DARIEN, IL – While the brutal winter has many Americans excited to “spring forward,” this weekend’s shift to daylight saving time and the potential lost hour of sleep also are reminders of the widespread problem of insomnia.The importance of detecting and treating insomnia is emphasized by a new study from the University of Arizona, which shows that persistent insomnia is associated with an increased risk of death. To remind those who suffer from chronic insomnia that help is available from the sleep team at a local AASM accredited sleep center, the American Academy of Sleep Medicine (AASM) is recognizing the second annual Insomnia Awareness Day on Monday, March 9.
“When we wake up after shifting our clocks forward, the lost hour of sleep may leave us feeling groggy and fatigued – the way those with insomnia may feel on a day-to-day basis,” said Dr. Timothy Morgenthaler, president of the AASM. “For most of us, we recover from the time shift quickly – within a few days. However, those who suffer from chronic insomnia have increased risk for depression, hypertension and, as the latest study has shown, even death. Fortunately, effective treatment options, like cognitive behavioral therapy, can help you overcome insomnia and significantly improve your health and quality of life.”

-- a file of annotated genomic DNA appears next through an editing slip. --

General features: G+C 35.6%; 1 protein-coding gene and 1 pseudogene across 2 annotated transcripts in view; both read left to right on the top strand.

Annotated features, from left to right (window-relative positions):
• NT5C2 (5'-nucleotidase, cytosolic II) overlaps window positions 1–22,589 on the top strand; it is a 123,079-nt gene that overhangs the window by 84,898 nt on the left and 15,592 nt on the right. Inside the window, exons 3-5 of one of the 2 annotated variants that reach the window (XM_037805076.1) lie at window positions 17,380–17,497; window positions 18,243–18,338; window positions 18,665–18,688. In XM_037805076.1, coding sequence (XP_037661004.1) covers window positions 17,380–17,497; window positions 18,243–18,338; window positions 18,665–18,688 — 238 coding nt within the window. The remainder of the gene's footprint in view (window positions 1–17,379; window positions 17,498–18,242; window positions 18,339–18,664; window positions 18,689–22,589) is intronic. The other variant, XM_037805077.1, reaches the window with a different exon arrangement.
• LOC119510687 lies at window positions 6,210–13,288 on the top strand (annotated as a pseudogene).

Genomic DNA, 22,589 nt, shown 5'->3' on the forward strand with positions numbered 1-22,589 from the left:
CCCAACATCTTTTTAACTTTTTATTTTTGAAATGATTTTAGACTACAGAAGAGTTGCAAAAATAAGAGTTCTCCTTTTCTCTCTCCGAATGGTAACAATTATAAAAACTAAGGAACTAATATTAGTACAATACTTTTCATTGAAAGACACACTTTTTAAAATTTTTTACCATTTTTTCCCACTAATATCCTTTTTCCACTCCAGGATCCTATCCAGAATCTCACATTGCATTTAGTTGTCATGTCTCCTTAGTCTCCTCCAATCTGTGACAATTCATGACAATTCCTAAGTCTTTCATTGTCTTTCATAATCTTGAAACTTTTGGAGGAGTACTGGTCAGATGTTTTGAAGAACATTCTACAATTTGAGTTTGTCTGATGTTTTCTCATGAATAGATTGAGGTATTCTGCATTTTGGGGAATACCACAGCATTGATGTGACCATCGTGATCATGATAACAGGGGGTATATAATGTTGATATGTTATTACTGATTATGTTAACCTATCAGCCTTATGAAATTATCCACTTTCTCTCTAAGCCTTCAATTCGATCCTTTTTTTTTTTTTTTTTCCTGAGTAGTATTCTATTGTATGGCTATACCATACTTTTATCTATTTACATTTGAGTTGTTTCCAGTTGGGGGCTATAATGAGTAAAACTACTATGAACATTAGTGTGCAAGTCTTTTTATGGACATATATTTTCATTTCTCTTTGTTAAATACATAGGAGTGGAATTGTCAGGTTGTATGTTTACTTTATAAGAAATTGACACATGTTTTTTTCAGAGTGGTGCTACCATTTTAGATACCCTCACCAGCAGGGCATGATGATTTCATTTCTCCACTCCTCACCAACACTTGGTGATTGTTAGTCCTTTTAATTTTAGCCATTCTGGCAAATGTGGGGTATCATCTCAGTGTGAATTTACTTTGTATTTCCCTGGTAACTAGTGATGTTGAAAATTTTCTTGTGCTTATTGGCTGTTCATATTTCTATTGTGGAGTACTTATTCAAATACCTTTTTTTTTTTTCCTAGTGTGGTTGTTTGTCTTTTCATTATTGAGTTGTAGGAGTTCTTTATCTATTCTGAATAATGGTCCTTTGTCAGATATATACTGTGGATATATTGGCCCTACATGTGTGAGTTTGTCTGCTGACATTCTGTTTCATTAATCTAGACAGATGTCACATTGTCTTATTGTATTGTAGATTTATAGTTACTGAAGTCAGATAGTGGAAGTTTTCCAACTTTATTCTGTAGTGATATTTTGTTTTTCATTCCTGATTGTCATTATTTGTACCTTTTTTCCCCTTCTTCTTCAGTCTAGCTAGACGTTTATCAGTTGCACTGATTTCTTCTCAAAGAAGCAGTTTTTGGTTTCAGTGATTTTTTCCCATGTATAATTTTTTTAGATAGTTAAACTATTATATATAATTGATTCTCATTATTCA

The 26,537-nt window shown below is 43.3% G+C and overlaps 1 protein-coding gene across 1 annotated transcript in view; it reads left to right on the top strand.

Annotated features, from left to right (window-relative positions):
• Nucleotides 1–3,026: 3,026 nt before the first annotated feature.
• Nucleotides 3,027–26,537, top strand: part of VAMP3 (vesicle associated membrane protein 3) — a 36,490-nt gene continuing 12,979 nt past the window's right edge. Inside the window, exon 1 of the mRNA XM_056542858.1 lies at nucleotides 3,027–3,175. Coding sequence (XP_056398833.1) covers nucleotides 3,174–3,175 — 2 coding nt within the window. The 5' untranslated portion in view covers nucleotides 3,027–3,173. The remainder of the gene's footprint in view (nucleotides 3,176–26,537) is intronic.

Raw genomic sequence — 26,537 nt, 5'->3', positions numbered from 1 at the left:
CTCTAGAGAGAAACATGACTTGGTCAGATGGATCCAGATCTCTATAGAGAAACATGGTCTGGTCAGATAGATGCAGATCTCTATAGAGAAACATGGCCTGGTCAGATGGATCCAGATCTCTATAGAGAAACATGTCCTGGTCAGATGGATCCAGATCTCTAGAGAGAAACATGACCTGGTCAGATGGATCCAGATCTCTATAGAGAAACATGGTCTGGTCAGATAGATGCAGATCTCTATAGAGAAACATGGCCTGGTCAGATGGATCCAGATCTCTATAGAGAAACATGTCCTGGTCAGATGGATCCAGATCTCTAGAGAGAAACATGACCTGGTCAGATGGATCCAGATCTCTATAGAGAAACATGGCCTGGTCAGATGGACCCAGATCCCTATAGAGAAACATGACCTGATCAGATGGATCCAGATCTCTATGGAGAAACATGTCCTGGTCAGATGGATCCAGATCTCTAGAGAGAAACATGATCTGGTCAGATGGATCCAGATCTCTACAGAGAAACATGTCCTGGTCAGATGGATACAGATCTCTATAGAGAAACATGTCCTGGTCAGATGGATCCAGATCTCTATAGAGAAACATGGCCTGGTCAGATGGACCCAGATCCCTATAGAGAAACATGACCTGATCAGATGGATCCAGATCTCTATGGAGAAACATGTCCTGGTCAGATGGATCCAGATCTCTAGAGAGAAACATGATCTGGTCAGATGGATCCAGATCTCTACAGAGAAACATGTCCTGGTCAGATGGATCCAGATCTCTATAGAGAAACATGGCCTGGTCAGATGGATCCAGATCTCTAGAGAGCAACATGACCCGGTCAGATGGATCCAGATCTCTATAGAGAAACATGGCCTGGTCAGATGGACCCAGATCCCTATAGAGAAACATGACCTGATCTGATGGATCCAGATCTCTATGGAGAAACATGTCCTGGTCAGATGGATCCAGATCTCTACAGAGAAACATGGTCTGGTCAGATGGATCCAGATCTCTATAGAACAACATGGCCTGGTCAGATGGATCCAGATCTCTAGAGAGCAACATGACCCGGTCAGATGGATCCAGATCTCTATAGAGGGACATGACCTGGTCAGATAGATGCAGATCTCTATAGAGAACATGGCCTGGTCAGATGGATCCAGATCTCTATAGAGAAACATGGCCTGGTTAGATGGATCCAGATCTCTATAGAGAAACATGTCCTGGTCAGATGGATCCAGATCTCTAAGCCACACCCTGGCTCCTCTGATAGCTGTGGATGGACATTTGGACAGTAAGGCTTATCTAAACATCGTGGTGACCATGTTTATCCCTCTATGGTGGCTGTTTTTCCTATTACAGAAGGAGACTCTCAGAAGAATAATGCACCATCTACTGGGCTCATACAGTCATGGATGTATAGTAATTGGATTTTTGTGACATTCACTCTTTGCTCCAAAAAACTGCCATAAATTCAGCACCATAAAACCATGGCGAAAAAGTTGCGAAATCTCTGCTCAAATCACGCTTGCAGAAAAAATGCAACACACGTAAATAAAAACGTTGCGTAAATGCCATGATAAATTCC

As many as 30 to 35 percent of adults suffer from temporary insomnia, which can be caused by a sudden change in schedule, such as the shift to daylight saving time. Chronic insomnia, which affects as many as 10 percent of adults, involves ongoing difficulty falling asleep or staying asleep – or regularly waking up earlier than desired – despite an adequate opportunity for sleep. It includes symptoms such as daytime fatigue, cognitive impairment, irritability and lack of energy. The latest findings now link chronic insomnia with an increased risk of death independent of other factors – such as age or gender.
To minimize the effects of the transition to daylight saving time, the AASM recommends adjusting your sleep schedule ahead of time:
- Go to bed 15 or 20 minutes earlier each night before the time change. This will give your body time to adjust.
- Begin to adjust the timing of other daily routines that are “time cues” for your body (e.g., start eating dinner a little earlier each night).
- On Saturday night, set your clocks ahead one hour in the early evening. Then go to sleep at your normal bedtime.
- After the switch forward, head outdoors for some early morning sunlight. The bright light will help set your internal clock, which regulates sleep and alertness.
- Stick to your usual bedtime to get plenty of sleep before the workweek begins on Monday to promote your regular sleep routine.
“Sleep makes you happier, healthier and smarter,” said Dr. Morgenthaler. “But far too many people accept that sleep problems are just a part of life. Without quality sleep, physical and mental health suffers significantly, putting you at an increased risk for other problems.”
For more information, or to find a local AASM accredited sleep center, visit www.sleepeducation.org.
CONTACT: Katie Hatcher, L.C. Williams & Associates, 800-837-7123, 312-565-3900, or firstname.lastname@example.org
About The American Academy of Sleep Medicine
Established in 1975, the American Academy of Sleep Medicine (AASM) improves sleep health and promotes high quality patient centered care through advocacy, education, strategic research, and practice standards. With nearly 10,000 members, the AASM is the largest professional membership society for physicians, scientists and other health care providers dedicated to sleep medicine. For more information, visit www.aasmnet.org.